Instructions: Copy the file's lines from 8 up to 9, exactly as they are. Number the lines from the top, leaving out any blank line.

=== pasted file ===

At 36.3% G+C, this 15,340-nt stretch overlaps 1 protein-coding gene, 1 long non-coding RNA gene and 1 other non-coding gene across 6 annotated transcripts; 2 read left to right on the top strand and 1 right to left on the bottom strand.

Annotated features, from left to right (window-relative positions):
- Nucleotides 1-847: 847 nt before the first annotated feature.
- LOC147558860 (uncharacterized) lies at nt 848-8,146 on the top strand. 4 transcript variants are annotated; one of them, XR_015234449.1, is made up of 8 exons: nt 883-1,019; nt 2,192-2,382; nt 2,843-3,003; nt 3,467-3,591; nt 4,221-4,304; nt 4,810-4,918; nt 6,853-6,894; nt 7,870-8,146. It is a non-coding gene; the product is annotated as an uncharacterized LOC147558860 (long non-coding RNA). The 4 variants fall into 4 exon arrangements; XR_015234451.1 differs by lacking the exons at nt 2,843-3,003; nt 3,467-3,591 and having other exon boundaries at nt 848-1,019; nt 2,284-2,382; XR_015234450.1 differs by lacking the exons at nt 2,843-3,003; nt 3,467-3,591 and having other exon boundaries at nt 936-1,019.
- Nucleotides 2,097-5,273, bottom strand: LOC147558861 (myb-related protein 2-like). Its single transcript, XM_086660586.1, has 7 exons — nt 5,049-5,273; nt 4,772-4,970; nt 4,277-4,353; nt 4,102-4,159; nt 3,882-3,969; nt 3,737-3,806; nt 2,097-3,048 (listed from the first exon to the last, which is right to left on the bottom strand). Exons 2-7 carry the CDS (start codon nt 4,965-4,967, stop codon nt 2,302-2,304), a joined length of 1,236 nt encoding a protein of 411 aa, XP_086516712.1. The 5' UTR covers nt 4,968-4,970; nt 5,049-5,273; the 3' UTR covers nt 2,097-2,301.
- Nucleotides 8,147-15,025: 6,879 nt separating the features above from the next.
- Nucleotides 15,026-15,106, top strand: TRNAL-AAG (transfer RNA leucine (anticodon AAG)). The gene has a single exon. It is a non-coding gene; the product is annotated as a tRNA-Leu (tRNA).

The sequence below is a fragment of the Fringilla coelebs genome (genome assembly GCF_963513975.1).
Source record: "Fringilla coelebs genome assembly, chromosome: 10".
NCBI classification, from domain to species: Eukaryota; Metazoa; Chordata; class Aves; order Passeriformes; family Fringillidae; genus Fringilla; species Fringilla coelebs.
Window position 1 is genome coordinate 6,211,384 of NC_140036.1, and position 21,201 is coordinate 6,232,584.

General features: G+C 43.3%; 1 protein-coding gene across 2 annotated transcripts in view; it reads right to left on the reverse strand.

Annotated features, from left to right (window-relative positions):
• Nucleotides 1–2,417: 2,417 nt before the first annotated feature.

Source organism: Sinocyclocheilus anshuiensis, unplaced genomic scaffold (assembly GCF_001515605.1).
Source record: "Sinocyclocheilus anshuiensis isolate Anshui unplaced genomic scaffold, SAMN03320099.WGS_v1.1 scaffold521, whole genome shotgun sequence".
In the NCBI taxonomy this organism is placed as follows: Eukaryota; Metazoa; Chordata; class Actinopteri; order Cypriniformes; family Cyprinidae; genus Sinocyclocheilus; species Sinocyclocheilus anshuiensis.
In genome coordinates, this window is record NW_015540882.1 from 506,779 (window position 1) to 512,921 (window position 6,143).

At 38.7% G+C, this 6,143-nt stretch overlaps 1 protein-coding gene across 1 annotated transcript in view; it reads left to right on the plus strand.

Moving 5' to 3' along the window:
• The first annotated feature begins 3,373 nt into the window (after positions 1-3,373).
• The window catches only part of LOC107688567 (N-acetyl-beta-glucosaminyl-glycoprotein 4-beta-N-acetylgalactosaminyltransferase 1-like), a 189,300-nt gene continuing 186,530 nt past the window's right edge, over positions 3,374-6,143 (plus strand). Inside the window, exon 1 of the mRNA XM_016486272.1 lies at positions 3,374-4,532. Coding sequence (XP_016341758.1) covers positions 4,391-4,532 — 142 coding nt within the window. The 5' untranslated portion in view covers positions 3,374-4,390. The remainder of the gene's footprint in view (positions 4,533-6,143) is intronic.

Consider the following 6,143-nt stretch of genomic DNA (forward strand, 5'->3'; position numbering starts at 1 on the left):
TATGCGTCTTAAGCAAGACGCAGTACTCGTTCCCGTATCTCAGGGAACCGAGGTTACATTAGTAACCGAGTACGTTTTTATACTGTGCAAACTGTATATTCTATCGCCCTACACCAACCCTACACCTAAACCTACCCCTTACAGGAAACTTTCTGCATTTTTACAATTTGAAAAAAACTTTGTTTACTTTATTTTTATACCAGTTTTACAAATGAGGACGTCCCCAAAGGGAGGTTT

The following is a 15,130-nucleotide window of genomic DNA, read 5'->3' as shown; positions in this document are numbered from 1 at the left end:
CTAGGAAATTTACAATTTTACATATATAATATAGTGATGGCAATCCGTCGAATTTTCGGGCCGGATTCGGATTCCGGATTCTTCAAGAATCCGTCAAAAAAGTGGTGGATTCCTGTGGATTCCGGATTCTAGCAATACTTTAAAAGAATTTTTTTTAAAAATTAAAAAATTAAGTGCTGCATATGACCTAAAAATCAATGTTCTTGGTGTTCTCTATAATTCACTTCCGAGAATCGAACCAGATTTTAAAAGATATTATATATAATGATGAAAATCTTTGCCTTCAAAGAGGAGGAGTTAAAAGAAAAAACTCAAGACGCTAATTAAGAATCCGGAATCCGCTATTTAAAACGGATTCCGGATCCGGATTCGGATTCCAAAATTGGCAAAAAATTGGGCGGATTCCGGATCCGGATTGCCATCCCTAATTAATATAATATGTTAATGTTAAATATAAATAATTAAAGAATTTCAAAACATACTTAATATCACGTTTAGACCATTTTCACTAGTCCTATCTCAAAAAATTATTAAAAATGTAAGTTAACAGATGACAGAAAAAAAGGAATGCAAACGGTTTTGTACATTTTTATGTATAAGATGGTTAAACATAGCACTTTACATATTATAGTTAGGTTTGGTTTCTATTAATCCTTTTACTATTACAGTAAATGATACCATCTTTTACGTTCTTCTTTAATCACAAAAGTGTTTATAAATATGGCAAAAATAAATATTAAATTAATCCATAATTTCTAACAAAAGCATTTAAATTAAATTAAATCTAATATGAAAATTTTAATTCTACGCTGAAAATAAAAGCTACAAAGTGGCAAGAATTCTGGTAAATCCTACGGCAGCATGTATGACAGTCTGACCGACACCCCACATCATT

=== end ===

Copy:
The sequence below is a fragment of the Fringilla coelebs genome (genome assembly GCF_963513975.1).
Source record: "Fringilla coelebs genome assembly, chromosome: 10".